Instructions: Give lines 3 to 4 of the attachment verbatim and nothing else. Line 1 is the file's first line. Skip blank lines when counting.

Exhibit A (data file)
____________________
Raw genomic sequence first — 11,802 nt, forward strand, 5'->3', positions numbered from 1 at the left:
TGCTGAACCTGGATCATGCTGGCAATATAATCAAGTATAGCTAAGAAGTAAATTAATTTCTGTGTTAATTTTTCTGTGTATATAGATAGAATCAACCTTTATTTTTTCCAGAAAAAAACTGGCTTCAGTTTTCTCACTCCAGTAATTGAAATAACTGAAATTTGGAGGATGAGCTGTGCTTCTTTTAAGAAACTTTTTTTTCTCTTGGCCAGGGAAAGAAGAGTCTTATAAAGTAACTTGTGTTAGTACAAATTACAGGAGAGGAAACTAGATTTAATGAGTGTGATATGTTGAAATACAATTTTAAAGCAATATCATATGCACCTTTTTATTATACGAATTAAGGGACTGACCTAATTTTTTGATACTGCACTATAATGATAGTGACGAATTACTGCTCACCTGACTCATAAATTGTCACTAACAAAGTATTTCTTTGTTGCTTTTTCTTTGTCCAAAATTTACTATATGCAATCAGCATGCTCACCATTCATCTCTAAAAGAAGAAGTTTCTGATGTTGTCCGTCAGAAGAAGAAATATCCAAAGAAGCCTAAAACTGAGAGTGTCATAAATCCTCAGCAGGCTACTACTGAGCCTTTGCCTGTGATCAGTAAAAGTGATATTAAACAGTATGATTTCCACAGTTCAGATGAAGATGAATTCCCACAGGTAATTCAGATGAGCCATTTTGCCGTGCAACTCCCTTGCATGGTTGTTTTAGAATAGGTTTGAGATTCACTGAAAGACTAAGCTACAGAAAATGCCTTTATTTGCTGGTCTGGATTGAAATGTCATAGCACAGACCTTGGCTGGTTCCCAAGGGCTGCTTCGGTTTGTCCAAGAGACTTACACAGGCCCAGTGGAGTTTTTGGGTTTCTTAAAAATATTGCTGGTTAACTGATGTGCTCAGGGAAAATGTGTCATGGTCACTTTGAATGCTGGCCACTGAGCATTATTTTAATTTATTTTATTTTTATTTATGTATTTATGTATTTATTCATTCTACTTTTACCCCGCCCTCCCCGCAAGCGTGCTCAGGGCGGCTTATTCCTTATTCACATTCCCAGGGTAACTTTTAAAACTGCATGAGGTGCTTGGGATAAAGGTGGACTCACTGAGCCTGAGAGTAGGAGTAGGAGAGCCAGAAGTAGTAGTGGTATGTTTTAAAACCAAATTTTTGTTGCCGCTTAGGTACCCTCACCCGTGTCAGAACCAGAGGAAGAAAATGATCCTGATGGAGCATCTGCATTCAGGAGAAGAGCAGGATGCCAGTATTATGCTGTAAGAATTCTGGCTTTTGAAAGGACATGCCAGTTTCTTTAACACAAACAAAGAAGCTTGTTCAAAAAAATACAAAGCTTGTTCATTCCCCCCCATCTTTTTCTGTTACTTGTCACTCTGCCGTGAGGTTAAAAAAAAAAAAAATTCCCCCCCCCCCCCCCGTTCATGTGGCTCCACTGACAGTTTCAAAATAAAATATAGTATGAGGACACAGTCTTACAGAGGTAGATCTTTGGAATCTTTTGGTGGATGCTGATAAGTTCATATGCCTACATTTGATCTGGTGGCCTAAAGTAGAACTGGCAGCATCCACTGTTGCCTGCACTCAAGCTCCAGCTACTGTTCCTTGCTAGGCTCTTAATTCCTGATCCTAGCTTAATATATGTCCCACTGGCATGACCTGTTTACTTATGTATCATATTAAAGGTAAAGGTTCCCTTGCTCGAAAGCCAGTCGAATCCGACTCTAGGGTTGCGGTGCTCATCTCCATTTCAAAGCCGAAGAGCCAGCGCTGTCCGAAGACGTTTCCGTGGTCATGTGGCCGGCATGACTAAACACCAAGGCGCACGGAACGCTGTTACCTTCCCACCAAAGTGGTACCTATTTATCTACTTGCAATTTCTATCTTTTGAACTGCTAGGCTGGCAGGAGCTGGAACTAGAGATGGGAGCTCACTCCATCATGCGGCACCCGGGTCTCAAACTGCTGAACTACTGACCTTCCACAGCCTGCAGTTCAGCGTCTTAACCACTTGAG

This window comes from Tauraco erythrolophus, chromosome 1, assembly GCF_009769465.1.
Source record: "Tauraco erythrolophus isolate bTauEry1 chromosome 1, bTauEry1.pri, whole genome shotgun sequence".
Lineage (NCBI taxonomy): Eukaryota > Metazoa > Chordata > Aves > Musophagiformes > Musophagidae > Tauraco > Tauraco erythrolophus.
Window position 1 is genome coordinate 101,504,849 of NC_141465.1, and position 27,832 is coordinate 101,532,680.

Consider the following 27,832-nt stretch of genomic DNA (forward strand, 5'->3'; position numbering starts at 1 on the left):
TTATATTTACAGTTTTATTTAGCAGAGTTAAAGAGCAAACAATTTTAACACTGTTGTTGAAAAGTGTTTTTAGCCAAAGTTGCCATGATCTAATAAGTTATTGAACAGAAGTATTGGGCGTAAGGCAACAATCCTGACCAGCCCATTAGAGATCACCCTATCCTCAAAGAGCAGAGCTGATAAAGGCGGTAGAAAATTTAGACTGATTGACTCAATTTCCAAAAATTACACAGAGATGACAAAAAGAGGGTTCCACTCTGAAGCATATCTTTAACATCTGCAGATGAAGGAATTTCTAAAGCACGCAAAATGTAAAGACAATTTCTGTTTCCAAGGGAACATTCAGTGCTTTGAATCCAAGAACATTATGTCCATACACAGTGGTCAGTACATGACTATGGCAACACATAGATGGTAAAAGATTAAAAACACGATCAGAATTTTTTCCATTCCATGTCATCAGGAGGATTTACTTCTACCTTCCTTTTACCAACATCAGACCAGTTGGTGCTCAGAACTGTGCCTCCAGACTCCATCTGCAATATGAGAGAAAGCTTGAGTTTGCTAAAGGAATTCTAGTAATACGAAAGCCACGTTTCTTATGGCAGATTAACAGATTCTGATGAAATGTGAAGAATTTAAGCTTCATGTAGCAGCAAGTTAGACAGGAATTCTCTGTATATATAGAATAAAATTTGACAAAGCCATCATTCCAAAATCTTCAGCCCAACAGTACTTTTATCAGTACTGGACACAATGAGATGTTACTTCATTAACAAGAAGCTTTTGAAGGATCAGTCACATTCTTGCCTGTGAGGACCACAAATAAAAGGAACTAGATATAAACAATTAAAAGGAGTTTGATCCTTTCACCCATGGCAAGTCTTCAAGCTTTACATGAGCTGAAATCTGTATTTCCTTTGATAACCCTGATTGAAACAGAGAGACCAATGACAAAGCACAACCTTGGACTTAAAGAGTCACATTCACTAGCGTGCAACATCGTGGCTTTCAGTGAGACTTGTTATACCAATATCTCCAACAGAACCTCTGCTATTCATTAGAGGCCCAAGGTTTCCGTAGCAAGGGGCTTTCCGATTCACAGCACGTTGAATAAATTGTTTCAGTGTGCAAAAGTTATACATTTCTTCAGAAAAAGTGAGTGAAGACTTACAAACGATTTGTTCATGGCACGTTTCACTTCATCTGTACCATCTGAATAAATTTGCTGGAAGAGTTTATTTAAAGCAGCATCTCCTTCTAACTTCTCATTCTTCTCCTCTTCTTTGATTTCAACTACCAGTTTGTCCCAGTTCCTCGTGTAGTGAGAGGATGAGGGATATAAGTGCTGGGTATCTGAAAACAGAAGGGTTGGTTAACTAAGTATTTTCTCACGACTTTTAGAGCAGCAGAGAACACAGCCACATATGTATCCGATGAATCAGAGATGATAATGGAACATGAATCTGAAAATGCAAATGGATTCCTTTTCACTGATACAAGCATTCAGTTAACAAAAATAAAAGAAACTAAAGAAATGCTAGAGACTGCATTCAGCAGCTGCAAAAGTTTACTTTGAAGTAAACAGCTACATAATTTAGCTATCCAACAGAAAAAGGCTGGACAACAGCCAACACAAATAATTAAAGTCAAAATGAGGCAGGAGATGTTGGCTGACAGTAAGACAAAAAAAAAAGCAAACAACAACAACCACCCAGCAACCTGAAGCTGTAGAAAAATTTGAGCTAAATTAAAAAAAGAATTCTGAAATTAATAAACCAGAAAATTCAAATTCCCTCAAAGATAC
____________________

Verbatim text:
This window comes from Tauraco erythrolophus, chromosome 1, assembly GCF_009769465.1.
Source record: "Tauraco erythrolophus isolate bTauEry1 chromosome 1, bTauEry1.pri, whole genome shotgun sequence".